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Best .357 Magnum Ammo: Complete Buyer’s Guide [2023]


The venerable .357 Magnum is one of the most beloved and long-serving rounds out there, as well as it should be. This mighty magnum packs a punch and is relatively affordable, plus, there are about a million different options for off-the-shelf-ammo and just as many firearms to shoot it out of. 

And it’s just plain fun to shoot.

Today we’re going to look specifically at the ammo part of the equation and go over some of the reasons why this round has remained so popular in the ninety or so years since it entered the market, and then we'll take a close look at all the best ammo options that are out there right now.

Let’s dive right in.


The popularity of the .357 Magnum has a lot to do with the utility and popularity of revolvers in the mid-20th Century. From about 1920-1980, the standard service weapon of most US police departments was a .38 Special revolver. 

This is important because .357 Magnum came out of a desire to increase the power and penetration of S&W’s .38 Special cartridge and Colt’s .38 Super. The main impetus was that law enforcement wanted a cartridge that could penetrate the doors of automobiles and other thin covers. 

357 Mag from a short barrel is attention-getting at both ends.

Legendary cartridge designer Elmer Kieth and the folks at S&W figured they wouldn’t fix what wasn’t broken, and we ended up with essentially a longer .38 Special round with a bigger powder charge and pressure rating, and that was that.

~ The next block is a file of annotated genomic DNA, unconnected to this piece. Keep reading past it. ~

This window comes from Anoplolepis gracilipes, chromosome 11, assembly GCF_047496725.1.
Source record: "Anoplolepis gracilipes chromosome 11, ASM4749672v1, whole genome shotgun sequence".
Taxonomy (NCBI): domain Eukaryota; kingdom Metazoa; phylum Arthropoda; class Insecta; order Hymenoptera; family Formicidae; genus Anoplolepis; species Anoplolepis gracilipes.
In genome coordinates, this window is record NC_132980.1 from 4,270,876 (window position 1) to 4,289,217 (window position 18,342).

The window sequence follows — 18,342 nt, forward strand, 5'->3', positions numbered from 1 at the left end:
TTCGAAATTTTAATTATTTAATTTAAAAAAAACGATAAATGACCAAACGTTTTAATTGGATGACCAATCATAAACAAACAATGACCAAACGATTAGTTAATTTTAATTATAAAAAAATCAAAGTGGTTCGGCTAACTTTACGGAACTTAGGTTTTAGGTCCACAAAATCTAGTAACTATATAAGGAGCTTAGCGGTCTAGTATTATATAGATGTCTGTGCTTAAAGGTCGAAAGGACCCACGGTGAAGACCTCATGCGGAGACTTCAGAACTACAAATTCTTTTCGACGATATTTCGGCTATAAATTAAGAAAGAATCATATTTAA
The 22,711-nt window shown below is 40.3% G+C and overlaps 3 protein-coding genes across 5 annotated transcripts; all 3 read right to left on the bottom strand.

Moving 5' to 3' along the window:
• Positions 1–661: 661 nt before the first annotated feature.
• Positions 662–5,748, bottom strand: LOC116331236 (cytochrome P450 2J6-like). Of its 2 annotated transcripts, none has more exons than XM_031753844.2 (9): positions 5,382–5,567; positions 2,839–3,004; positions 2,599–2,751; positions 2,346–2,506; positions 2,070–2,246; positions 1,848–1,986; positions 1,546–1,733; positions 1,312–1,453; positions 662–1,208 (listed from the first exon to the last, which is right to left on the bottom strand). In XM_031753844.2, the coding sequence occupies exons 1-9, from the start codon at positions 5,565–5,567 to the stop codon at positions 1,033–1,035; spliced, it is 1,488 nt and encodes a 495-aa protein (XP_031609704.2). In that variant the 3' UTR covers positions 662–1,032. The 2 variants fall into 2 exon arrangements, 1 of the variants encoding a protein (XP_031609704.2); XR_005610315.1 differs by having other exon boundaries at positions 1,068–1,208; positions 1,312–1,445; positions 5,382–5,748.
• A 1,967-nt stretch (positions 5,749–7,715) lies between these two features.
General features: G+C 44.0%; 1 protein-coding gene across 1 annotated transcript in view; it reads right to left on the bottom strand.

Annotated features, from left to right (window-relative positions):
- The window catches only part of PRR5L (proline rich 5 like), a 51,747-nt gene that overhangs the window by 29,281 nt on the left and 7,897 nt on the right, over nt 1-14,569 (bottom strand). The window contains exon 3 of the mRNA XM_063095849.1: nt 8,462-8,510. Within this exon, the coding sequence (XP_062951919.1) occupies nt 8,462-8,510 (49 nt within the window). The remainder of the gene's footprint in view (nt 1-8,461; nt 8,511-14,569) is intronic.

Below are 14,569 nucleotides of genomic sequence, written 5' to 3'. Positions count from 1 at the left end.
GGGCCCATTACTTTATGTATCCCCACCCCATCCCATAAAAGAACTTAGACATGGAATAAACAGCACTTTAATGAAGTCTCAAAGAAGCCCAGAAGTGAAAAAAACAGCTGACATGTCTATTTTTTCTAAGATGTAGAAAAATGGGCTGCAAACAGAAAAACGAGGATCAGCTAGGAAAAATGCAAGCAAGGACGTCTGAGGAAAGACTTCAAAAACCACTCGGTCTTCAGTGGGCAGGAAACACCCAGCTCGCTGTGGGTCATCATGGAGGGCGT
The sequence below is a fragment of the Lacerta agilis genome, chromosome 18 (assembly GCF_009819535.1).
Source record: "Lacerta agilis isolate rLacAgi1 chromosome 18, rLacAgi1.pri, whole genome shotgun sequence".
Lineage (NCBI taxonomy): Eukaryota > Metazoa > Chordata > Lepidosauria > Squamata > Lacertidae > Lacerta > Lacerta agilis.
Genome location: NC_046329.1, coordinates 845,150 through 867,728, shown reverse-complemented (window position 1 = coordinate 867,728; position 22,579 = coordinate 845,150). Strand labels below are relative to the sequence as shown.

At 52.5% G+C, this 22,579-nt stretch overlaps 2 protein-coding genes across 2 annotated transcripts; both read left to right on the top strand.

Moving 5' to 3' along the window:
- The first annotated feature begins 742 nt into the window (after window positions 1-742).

This is great because the bullets are the same, and you can fire those .38 Special rounds out of a .357 revolver, which made the .357 Magnum an extremely attractive caliber.

Important Reminder

While you can use .38 Special rounds in a .357 Magnum but do not use .357 rounds in a .38 Special. At best, it won’t fit, and at worst, you’ll need to replace your gun or some fingers afterward.

These days, .357 Magnum might be outclassed a bit in terms of stopping power (I’m looking at you, pistol calibers that start with “.4”), but it hasn’t been completely left in the dust. It’s still very much alive and kicking, and boy are we glad. This cartridge definitely still has its uses.

What uses? I’m glad you asked.

.357 Magnum Use Today

It’s still one of the most popular revolver cartridges for defense against two-legged threats, for one thing. The ability to comfortably fire .38 Special and .357 Magnum out of the same gun is a huge benefit, and makes these guns very versatile.

It’s easy to train with a much cheaper .38 Special and then load .357 defensive ammo (which we’ll get to in just a second) for carry. 

Patrol officers donning tactical helmets, waiting for suspects to emerge from the bank. Note the 4-inch barreled revolver.

It’s also a popular option for revolver hunters, though again, the .44 and up crowd really takes the cake there most of the time.


Hornady Critical Defense 125gr FTX

Hornady is an old favorite in the world of ammunition because they make good quality ammo at prices that won’t break the bank, and Hornady is no exception.